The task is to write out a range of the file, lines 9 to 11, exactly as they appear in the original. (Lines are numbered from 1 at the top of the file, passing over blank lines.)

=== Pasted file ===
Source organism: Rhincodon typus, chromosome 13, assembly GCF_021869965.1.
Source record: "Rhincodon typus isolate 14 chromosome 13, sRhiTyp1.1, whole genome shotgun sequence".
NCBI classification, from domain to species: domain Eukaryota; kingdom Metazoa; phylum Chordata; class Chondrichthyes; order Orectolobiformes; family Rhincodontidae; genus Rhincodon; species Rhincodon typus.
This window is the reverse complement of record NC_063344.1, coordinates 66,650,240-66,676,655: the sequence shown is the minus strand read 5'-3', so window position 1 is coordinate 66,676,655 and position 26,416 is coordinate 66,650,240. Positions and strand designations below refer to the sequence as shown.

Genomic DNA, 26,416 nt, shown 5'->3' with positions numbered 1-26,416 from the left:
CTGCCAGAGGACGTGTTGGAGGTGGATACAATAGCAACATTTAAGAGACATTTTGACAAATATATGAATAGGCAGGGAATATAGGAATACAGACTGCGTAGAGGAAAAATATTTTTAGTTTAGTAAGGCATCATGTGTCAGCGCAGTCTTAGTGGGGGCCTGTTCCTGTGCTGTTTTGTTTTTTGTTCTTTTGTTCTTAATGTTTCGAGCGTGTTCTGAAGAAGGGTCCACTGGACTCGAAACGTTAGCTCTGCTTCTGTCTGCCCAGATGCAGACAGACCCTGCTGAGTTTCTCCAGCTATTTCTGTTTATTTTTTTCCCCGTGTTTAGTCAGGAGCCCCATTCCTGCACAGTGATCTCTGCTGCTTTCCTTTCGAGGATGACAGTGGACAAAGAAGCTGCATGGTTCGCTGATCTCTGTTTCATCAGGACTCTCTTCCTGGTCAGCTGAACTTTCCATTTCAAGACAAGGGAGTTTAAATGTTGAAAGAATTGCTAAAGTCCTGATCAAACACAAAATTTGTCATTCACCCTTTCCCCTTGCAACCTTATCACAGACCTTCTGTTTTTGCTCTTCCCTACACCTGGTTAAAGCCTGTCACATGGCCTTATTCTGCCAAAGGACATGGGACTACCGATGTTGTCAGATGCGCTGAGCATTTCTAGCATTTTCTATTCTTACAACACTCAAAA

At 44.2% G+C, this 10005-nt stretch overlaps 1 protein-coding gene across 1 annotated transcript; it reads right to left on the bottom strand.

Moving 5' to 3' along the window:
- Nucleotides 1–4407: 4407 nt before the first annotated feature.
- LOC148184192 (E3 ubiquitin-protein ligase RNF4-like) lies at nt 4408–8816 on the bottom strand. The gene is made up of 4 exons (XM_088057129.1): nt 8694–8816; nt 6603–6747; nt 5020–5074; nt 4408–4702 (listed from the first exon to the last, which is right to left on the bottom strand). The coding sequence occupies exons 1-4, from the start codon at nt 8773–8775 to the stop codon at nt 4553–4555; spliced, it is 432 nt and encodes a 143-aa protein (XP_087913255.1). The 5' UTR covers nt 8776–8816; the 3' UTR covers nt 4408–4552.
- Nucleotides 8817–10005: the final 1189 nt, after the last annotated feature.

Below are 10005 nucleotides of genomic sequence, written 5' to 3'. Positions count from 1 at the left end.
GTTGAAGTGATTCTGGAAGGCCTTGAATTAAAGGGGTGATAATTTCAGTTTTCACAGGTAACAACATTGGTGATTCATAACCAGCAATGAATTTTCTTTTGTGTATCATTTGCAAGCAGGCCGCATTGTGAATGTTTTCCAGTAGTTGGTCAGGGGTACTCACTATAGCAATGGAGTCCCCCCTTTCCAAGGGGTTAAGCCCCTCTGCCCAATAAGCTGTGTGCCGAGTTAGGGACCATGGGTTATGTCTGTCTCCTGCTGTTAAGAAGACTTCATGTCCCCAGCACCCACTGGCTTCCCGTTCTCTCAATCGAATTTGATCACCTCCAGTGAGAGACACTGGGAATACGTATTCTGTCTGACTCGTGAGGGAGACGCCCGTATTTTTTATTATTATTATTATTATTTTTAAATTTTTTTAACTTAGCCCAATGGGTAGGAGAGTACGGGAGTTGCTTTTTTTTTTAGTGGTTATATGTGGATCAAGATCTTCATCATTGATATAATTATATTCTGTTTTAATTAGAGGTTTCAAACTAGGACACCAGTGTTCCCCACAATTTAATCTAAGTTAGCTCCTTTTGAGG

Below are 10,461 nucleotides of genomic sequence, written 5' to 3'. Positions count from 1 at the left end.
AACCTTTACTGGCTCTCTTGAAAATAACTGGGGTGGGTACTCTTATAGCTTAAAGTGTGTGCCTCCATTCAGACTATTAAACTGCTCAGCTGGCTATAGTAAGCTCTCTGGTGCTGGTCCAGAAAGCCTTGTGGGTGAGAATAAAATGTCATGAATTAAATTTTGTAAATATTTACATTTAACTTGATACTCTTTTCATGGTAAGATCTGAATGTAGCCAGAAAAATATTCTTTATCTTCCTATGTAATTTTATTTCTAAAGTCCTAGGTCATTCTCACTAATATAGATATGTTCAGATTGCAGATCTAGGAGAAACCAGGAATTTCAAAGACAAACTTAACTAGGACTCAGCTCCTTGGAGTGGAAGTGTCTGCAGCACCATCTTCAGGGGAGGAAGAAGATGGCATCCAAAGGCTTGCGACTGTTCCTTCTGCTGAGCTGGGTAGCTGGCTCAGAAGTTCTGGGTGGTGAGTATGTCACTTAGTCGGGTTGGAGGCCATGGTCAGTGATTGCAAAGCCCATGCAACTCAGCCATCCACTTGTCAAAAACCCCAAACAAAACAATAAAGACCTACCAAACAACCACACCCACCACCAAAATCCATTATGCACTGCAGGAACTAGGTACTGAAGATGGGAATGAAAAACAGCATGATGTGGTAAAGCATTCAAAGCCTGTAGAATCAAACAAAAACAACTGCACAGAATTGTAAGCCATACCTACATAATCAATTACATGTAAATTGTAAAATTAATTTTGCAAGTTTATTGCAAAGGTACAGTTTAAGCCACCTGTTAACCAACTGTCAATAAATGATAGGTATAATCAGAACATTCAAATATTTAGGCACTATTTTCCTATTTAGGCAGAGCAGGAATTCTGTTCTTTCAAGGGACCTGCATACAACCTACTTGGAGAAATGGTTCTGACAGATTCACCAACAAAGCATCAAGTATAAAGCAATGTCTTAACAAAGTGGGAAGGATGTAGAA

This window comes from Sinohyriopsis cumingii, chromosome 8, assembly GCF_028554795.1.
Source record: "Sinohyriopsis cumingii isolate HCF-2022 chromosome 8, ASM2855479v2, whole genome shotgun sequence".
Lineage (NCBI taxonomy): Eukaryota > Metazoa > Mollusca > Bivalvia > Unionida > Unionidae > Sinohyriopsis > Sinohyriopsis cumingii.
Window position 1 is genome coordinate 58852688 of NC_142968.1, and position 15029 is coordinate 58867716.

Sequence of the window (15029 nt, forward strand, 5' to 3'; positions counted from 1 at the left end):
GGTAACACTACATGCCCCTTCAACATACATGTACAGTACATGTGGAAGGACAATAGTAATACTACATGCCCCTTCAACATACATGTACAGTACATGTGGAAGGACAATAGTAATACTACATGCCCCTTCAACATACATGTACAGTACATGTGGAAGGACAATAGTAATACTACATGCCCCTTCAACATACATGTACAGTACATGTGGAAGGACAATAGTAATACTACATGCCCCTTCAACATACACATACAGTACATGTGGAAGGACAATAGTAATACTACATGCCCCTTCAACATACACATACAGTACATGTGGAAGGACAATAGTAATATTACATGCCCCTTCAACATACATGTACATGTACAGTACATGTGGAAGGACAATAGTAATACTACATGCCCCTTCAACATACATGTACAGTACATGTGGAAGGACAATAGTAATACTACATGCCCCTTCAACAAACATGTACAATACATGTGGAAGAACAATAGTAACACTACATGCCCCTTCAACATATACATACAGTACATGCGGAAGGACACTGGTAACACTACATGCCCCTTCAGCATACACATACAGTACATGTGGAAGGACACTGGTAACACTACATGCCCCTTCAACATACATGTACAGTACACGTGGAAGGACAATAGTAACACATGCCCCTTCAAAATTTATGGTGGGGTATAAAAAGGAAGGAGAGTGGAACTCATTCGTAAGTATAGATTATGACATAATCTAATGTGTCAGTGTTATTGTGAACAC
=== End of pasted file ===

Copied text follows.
- Nucleotides 1–4407: 4407 nt before the first annotated feature.
- LOC148184192 (E3 ubiquitin-protein ligase RNF4-like) lies at nt 4408–8816 on the bottom strand. The gene is made up of 4 exons (XM_088057129.1): nt 8694–8816; nt 6603–6747; nt 5020–5074; nt 4408–4702 (listed from the first exon to the last, which is right to left on the bottom strand). The coding sequence occupies exons 1-4, from the start codon at nt 8773–8775 to the stop codon at nt 4553–4555; spliced, it is 432 nt and encodes a 143-aa protein (XP_087913255.1). The 5' UTR covers nt 8776–8816; the 3' UTR covers nt 4408–4552.
- Nucleotides 8817–10005: the final 1189 nt, after the last annotated feature.